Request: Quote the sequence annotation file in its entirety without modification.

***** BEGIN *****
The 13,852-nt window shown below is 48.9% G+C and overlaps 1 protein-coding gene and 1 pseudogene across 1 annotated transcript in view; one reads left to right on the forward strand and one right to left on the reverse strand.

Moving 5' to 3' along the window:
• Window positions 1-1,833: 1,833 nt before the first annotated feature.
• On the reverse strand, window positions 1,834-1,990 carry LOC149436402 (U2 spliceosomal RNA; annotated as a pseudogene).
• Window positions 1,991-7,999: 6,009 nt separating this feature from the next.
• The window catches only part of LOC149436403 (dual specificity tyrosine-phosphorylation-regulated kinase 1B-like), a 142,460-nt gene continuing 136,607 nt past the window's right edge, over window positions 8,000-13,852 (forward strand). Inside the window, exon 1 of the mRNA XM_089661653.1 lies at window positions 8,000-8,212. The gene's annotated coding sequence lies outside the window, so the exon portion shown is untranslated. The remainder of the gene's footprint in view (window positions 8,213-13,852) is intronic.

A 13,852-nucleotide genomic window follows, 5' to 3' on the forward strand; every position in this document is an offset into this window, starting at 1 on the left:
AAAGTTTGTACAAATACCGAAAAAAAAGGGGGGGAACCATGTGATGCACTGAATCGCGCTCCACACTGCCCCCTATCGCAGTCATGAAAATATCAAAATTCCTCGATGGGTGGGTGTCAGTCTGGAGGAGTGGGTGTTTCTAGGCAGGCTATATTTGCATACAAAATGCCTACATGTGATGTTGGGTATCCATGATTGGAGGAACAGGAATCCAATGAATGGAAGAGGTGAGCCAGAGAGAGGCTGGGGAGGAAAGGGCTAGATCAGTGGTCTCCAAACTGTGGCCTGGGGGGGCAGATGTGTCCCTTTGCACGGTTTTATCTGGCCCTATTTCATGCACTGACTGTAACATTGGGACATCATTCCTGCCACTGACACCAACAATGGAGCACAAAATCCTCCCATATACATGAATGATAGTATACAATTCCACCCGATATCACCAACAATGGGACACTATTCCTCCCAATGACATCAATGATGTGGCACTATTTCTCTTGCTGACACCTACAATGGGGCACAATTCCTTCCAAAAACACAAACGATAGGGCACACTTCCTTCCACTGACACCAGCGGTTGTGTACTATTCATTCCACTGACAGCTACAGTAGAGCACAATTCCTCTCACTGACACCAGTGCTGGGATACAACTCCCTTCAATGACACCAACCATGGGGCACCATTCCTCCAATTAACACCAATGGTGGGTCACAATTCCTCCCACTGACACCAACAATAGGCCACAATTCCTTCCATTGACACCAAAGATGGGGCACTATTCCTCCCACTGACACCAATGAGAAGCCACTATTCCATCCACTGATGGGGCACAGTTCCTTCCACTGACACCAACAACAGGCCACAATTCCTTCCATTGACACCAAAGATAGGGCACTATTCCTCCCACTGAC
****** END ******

The 13,852-nt window shown below is 48.9% G+C and overlaps 1 protein-coding gene and 1 pseudogene across 1 annotated transcript in view; one reads left to right on the forward strand and one right to left on the reverse strand.

Moving 5' to 3' along the window:
• Window positions 1-1,833: 1,833 nt before the first annotated feature.
• On the reverse strand, window positions 1,834-1,990 carry LOC149436402 (U2 spliceosomal RNA; annotated as a pseudogene).
• Window positions 1,991-7,999: 6,009 nt separating this feature from the next.
• The window catches only part of LOC149436403 (dual specificity tyrosine-phosphorylation-regulated kinase 1B-like), a 142,460-nt gene continuing 136,607 nt past the window's right edge, over window positions 8,000-13,852 (forward strand). Inside the window, exon 1 of the mRNA XM_089661653.1 lies at window positions 8,000-8,212. The gene's annotated coding sequence lies outside the window, so the exon portion shown is untranslated. The remainder of the gene's footprint in view (window positions 8,213-13,852) is intronic.

A 13,852-nucleotide genomic window follows, 5' to 3' on the forward strand; every position in this document is an offset into this window, starting at 1 on the left:
AAAGTTTGTACAAATACCGAAAAAAAAGGGGGGGAACCATGTGATGCACTGAATCGCGCTCCACACTGCCCCCTATCGCAGTCATGAAAATATCAAAATTCCTCGATGGGTGGGTGTCAGTCTGGAGGAGTGGGTGTTTCTAGGCAGGCTATATTTGCATACAAAATGCCTACATGTGATGTTGGGTATCCATGATTGGAGGAACAGGAATCCAATGAATGGAAGAGGTGAGCCAGAGAGAGGCTGGGGAGGAAAGGGCTAGATCAGTGGTCTCCAAACTGTGGCCTGGGGGGGCAGATGTGTCCCTTTGCACGGTTTTATCTGGCCCTATTTCATGCACTGACTGTAACATTGGGACATCATTCCTGCCACTGACACCAACAATGGAGCACAAAATCCTCCCATATACATGAATGATAGTATACAATTCCACCCGATATCACCAACAATGGGACACTATTCCTCCCAATGACATCAATGATGTGGCACTATTTCTCTTGCTGACACCTACAATGGGGCACAATTCCTTCCAAAAACACAAACGATAGGGCACACTTCCTTCCACTGACACCAGCGGTTGTGTACTATTCATTCCACTGACAGCTACAGTAGAGCACAATTCCTCTCACTGACACCAGTGCTGGGATACAACTCCCTTCAATGACACCAACCATGGGGCACCATTCCTCCAATTAACACCAATGGTGGGTCACAATTCCTCCCACTGACACCAACAATAGGCCACAATTCCTTCCATTGACACCAAAGATGGGGCACTATTCCTCCCACTGACACCAATGAGAAGCCACTATTCCATCCACTGATGGGGCACAGTTCCTTCCACTGACACCAACAACAGGCCACAATTCCTTCCATTGACACCAAAGATAGGGCACTATTCCTCCCACTGAC